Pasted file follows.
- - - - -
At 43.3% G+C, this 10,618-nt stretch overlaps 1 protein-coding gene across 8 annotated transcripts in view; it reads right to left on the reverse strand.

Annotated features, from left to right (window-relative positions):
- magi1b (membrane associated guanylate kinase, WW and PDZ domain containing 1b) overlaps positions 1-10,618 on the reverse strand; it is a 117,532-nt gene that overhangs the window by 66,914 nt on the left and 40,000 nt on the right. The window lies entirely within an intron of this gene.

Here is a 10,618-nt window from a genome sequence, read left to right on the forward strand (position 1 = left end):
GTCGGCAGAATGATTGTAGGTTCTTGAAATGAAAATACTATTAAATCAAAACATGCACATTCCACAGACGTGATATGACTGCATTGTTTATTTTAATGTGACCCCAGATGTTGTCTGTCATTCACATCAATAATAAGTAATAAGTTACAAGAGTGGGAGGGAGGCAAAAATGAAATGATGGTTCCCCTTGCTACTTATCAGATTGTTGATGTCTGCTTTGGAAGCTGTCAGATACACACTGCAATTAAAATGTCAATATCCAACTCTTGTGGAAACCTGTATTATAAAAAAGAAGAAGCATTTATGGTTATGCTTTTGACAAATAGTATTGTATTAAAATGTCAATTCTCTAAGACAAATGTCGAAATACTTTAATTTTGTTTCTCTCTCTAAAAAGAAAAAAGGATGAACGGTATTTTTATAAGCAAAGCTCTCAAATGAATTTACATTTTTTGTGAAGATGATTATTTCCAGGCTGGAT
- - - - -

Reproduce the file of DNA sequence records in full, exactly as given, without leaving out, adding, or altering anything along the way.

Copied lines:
At 43.3% G+C, this 10,618-nt stretch overlaps 1 protein-coding gene across 8 annotated transcripts in view; it reads right to left on the reverse strand.

Annotated features, from left to right (window-relative positions):
- magi1b (membrane associated guanylate kinase, WW and PDZ domain containing 1b) overlaps positions 1-10,618 on the reverse strand; it is a 117,532-nt gene that overhangs the window by 66,914 nt on the left and 40,000 nt on the right. The window lies entirely within an intron of this gene.

Here is a 10,618-nt window from a genome sequence, read left to right on the forward strand (position 1 = left end):
GTCGGCAGAATGATTGTAGGTTCTTGAAATGAAAATACTATTAAATCAAAACATGCACATTCCACAGACGTGATATGACTGCATTGTTTATTTTAATGTGACCCCAGATGTTGTCTGTCATTCACATCAATAATAAGTAATAAGTTACAAGAGTGGGAGGGAGGCAAAAATGAAATGATGGTTCCCCTTGCTACTTATCAGATTGTTGATGTCTGCTTTGGAAGCTGTCAGATACACACTGCAATTAAAATGTCAATATCCAACTCTTGTGGAAACCTGTATTATAAAAAAGAAGAAGCATTTATGGTTATGCTTTTGACAAATAGTATTGTATTAAAATGTCAATTCTCTAAGACAAATGTCGAAATACTTTAATTTTGTTTCTCTCTCTAAAAAGAAAAAAGGATGAACGGTATTTTTATAAGCAAAGCTCTCAAATGAATTTACATTTTTTGTGAAGATGATTATTTCCAGGCTGGAT